Do D.O. schools favor or find it favorable in accepting students involved in other areas of the health care field, or do I need more than just that? I don't know what to do-I have so much schoolwork, I don't have much time to volunteer or do research, and after I graduate from O.T. School, I needto start working full-time(ie, to fund med school), and I'd like to do research, but I don't know if and when I'll be able to while I am working. I could really use the advice.
02-09-1999, 05:37 PM
I'm not sure how OT will be viewed, but I doubt it would be considered negatively. As far as volunteering, there are many opportunities that are as flexible as your schedule will allow. Afterall, you will be a "volunteer" and not an employee. I have ZERO research experience and not a whole lot of clinical time, but I think volunteering in a hospice setting helped compensate for that. I think hospice volunteering is a "high yield " experience and can help you better understand early on the experience of dying patients and their families. Many physicians, not to mention medical students and premeds, have a tough time with the issue and would rather not confront it until forced to. Taking the time to learn about it as a premed should make a good impression on admissions committees. I volunteer about 3 hours a week on my own terms. The hospice administration stresses that the volunteer be confortable with both the time they put in and the setting in which they volunteer. If hospice isn't your thing, I'm sure that other clinical settings would have a similar philosophy. I guess the bottom line is do what you are capable of in the realms of volunteering and/or research while focusing on what may be viewed as a more important initial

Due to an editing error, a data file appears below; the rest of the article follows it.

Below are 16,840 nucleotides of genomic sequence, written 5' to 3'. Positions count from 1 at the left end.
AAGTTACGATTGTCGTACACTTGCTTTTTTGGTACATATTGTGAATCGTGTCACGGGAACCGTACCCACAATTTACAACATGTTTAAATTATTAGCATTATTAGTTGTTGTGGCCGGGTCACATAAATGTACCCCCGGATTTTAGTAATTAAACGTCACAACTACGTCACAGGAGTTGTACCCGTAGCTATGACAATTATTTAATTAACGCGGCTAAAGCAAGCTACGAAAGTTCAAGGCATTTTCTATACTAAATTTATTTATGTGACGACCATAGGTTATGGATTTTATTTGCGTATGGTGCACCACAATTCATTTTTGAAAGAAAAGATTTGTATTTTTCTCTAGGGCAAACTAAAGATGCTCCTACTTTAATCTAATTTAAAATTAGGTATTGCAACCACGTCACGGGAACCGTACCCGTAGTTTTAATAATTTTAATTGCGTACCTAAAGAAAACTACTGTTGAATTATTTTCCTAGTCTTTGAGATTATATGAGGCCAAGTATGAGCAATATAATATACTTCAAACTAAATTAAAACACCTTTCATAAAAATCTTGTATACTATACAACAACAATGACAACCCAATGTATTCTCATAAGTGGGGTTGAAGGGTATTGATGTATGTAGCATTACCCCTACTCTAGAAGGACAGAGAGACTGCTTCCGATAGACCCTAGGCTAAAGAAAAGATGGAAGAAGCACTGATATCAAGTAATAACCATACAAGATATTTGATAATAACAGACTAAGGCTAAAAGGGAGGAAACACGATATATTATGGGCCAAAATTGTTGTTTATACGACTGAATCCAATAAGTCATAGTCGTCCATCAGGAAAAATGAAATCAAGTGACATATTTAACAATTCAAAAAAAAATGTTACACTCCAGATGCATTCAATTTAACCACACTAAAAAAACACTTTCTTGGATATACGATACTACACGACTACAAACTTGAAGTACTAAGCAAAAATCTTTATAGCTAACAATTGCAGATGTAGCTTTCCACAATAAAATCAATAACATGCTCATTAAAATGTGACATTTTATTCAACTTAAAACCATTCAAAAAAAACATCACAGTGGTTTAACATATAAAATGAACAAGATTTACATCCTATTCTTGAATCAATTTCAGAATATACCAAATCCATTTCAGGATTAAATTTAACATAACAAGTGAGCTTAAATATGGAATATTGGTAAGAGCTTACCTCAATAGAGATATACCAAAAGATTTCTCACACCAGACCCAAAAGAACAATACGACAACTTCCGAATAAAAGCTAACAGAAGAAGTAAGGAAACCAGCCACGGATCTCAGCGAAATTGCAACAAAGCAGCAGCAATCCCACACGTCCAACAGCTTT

discriminators such as your GPA and MCAT.